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  1. #11
    Join Date
    Aug 2013
    Posts
    181
    Sebastian does really well with my MIL. He loves being at their house, and they have a great dog that he always looks forward to seeing. Plus time with his Papa and Nana is always treasured. I bet that he would do fine there, I just don't know how I would do not having him at home! Would it be considered rewarding his naughty behavior to let him go spend the night there? Should we try to do it on a day where he's been really good? Maybe as a reward? I'll ask my husband what he thinks about a reward system, but I don't want Seb to start thinking that if he is good he automatically gets something.

    This morning was an especially bad for him. He took Jackson's binky while Hannah and I were attending to Evie and Britt. When Jack started crying I asked Sebastian what happened and he lied. Moments later he was hitting Kaidan! This is the first real physical incident. I don't understand where this behavior is coming from, and now it's not just directed at the babies. He was put in timeout, where he wouldn't stay, and was eventually moved into his bedroom. It took him thirty minutes to stop screaming and kicking the door! And this is a boy who is used to cry when he accidentally hurt his brother.
    When all was said and done I called my husband crying. I just don't understand!!!

    A family friend suggested PCIT to us, about a month ago. similar to what feberin is talking about... We've been doing the individual play time with each of the boys. When my husband gets home we take a few minutes alone with the kids supervised by Hannah and then he moves right into playtime with the boys while I finish dinner. We call it "Special Time with... (Mommy or Daddy)". Both boys love it! Would taking away that special playtime as a consequence for behaviors be reasonable?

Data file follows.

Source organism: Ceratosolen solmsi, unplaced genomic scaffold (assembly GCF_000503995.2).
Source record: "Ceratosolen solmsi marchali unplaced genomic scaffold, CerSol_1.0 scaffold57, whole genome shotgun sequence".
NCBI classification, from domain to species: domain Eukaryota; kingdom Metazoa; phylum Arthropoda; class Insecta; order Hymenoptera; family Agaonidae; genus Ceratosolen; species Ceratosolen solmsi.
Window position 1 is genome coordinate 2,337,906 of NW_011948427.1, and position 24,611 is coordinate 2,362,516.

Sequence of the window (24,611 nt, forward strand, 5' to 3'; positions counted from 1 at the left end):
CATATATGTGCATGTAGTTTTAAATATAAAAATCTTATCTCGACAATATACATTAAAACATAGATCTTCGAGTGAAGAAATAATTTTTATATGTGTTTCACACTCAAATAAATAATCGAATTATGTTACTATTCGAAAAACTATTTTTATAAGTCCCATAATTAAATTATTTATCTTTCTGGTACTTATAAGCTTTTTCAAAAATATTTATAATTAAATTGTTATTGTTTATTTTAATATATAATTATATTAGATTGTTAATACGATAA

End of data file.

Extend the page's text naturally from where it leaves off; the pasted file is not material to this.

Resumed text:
Mama to Sebastian, Kaidan, Evelyn, Britton, and Jackson

  2. #13
    Join Date
    Jul 2013
    Posts
    672
    Quote Originally Posted by sebastianrhys View Post
    A family friend suggested PCIT to us, about a month ago. similar to what feberin is talking about... We've been doing the individual play time with each of the boys. When my husband gets home we take a few minutes alone with the kids supervised by Hannah and then he moves right into playtime with the boys while I finish dinner. We call it "Special Time with... (Mommy or Daddy)". Both boys love it! Would taking away that special playtime as a consequence for behaviors be reasonable?
    We were doing PCIT I just left the name off of it.
    Mother to: Patrick Werner (3/10) and Mary Claire (06/12)

  3. #15
    Join Date
    Aug 2013
    Posts
    181
    Quote Originally Posted by feberin View Post
    We were doing PCIT I just left the name off of it.
    Do you think that taking it away from him as a result of misbehavior would help or hurt the process? We haven't seen a counselor or anything like that, just had the suggestion from a friend and researched it ourselves.